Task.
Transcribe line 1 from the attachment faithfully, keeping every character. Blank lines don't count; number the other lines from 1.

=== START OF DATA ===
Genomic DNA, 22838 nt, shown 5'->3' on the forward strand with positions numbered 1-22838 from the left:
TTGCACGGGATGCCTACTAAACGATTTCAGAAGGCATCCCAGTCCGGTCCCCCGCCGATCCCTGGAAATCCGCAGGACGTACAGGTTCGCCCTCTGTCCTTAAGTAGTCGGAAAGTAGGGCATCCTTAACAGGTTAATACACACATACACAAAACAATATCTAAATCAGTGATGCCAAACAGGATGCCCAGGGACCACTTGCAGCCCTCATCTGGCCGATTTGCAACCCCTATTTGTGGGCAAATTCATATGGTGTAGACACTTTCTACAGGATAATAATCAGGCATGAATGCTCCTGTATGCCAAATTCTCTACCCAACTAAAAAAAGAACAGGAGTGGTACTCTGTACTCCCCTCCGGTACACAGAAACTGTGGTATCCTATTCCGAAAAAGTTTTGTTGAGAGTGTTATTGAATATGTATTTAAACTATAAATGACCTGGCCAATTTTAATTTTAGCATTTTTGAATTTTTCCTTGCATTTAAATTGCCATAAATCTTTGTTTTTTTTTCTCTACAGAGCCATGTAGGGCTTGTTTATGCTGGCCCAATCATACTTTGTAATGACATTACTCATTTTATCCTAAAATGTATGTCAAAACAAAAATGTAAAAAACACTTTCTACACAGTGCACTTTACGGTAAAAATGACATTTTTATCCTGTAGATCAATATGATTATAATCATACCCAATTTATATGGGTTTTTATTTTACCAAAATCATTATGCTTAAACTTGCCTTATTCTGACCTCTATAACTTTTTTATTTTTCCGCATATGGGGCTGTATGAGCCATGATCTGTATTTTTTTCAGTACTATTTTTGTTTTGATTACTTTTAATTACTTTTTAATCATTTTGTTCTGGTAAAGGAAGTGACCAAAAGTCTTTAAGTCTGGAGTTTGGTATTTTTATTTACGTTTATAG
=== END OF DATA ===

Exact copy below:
Genomic DNA, 22838 nt, shown 5'->3' on the forward strand with positions numbered 1-22838 from the left: